5. Is it actually wrong - ethically - to have moved this rock and brought it to a place where people can see and study it? (If it warrants either of those things - I'm still not convinced.)
  6. Other thoughts? I know there's more!

Wednesday, January 7, 2009

Archaeologists Love Amphoras

Yesterday evening, I emailed a final draft of the beads paper to my adviser. I'm sure she'll have some comments and suggestions, but I'm not anticipating any major revisions. I put a lot of time into that project, and am really satisfied with the result. It was a perfect project, in many ways: it was fairly small and narrowly defined in scope but completely challenging (since I'd never done anything of the sort before), it opened avenues of further research and papers, and it fulfilled two important goals (a thesis and a publication). I can pretty honestly say that it was the most enjoyable paper I've ever written. While I'm almost sad to see it completed, it's very rewarding to know what I was able to do with the material at hand. This is a bit of a weird analogy, but in Season 2 of Project Runway, the eventual winner talks about how happy she is with her final runway collection and says something to the effect of "this is my dream...I'm so happy with what came out of me." I feel like that about the beads paper.

I also noticed as I was consolidating all the little bits and pieces that in word length, this project is almost identical to my senior honors project. Those of you who were my faithful Livejournal readers back then will recall what a disaster that was from top to bottom. I hated that paper when I had finished it; it took months before I could even look at it. It still makes me cringe a bit. But had I not been through that experience, I know that my research, organization, and writing abilities would be much less developed, and this project would have been less successful and more challenging (in the not-good way).

So, I launched this blog a few weeks ago and promised you all deep and brilliant insights into archaeological news, law, and ethics but have not produced such a post in at least two weeks. Nor have I been nearly as diligent at generating daily posts as my friend Claire on her new blog. Sorry. I'll do much better in two weeks, when break is over and I have more time. (And although that sounds counter-intuitive, trust me, it's not.)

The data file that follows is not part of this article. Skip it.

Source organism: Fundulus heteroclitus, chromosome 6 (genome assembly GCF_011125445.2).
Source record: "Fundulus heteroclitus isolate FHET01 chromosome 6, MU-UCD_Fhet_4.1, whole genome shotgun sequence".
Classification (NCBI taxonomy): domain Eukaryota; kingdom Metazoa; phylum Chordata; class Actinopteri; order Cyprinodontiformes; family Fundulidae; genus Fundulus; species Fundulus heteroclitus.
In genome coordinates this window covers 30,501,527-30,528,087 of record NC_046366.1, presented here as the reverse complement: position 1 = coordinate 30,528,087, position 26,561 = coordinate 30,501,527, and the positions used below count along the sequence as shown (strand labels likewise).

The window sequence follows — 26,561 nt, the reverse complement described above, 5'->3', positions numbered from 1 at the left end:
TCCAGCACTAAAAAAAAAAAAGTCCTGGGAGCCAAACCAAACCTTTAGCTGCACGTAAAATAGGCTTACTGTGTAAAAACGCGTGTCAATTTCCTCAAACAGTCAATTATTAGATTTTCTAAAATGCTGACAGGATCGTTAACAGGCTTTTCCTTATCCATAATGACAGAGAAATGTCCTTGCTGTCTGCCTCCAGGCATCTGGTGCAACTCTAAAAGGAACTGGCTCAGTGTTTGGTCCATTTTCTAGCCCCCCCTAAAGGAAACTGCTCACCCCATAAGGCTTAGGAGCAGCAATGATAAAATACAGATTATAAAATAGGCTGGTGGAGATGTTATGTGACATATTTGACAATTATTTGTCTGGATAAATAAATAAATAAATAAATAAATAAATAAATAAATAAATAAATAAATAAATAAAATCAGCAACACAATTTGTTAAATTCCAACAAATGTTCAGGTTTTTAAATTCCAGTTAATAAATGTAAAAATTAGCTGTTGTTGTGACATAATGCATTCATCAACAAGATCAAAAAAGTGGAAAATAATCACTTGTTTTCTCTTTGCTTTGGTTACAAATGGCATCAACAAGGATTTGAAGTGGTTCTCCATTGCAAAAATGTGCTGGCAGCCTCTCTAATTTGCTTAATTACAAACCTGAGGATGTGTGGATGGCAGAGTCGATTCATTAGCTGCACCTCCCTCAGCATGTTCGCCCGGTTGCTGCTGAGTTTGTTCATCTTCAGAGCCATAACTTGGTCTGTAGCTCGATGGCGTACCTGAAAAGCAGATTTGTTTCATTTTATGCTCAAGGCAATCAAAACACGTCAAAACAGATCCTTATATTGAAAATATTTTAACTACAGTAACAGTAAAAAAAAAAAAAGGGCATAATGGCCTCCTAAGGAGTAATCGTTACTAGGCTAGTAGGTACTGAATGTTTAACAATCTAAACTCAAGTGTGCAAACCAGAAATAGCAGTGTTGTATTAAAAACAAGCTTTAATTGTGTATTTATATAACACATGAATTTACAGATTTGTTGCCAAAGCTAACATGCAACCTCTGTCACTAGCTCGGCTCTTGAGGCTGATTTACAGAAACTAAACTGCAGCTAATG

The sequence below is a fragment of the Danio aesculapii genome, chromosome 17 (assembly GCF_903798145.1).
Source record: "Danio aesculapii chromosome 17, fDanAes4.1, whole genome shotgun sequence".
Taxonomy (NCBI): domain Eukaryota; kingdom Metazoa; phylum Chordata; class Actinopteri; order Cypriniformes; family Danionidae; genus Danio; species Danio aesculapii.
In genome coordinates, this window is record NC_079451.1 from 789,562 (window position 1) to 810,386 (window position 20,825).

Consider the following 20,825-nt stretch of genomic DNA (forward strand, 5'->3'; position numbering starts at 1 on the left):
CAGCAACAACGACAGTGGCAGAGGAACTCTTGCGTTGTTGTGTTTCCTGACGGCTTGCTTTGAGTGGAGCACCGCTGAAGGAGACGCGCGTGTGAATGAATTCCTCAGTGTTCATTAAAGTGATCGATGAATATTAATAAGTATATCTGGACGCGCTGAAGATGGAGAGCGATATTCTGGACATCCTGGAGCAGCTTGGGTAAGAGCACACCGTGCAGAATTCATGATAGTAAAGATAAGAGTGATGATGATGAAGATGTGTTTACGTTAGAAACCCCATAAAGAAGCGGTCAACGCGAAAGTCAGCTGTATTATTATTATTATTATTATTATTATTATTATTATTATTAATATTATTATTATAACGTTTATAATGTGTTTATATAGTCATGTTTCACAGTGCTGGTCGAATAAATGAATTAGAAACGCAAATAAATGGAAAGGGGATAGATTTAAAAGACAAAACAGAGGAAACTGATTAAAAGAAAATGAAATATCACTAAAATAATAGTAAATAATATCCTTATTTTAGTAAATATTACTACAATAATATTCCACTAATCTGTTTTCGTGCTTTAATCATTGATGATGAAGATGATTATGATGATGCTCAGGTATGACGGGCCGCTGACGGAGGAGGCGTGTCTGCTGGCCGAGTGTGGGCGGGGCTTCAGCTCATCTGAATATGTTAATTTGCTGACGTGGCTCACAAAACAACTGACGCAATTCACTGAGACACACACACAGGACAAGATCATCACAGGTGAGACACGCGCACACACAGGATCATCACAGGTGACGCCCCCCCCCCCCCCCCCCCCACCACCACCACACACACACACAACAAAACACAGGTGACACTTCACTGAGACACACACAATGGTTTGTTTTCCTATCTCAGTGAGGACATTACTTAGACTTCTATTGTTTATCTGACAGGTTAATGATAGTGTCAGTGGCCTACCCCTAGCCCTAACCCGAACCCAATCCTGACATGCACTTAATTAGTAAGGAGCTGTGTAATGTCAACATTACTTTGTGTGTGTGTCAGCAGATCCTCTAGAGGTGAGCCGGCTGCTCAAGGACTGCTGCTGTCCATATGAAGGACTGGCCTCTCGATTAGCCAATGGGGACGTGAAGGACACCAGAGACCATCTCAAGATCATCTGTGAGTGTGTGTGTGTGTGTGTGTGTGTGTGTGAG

My roommate got her copy of the American Philological Association newsletter today, and I was mildly annoyed to see that it's named Amphora. Now, for those of you who don't know, an amphora is a type of large storage vessel, generally for things like grain, olive oil, and wine. Stamped amphora handles, if you're fortunate enough to find one, are one of the best tools for dating strata at sites since they often have identifiable names or dates and circulated for shorter periods of time than coins. Long story short, an amphora is material culture and related to archaeology. What it has to do with the American Philological Association, I have no idea. I could accept if they had selected a material culture item at least tangentially related to the study of language and ancient literature, like Scroll or Inscription. But no. It just goes to show that everyone secretly wishes they were in archaeology instead. You would never see an archaeology newsletter called The Aeneid or Plato.

Friday, January 2, 2009

A Very Indy Christmas

This post is only about a week overdue...

So what do budding archaeologists get for Christmas? Indiana Jones merchandise! My family only did "stocking presents" this year (meaning we opened presents for 3 hours Christmas morning, rather than the usual 5-6). Included in my stocking was: Indiana Jones and the Kingdom of the Crystal Skull, a new Lego set featuring Junior and Henry Jones Sr riding the motorcycle/sidecar, and a Lego Indy keychain.

The reason for only stocking presents is my family's upcoming epic 9 day adventure in Disney World in about a week. Will I go see the Indiana Jones Stunt Spectacular and covet many many things in the accompanying gift shop? Why yes, thank you for asking.

In other news, I'm making moderate progress on my thesis paper about glass beads. My adviser and I had a nice impromptu chat about it when I went into the office this week, but she politely asked if I could write up and include about 4 bone beads and a couple shell pieces in the final product as well. It's for the greater good - the final publication version of the paper will be a chapter titled "Beads" and include beads of all materials. Since, just like us, ancient peoples wore jewelry in multimedia, it makes much more sense to discuss all beads and pendants together, rather than isolated by material. It's just... the bone and shell pieces are so boring compared to the glass. But, that's archaeology. It ain't always golden idols and arks.

And finally, my last two PhD applications were officially due today. I, naturally, completed them weeks ago. Unfortunately, one of my recommenders has yet to do the same. For any of the programs to which I applied. Including the one due December 15th. Awesome.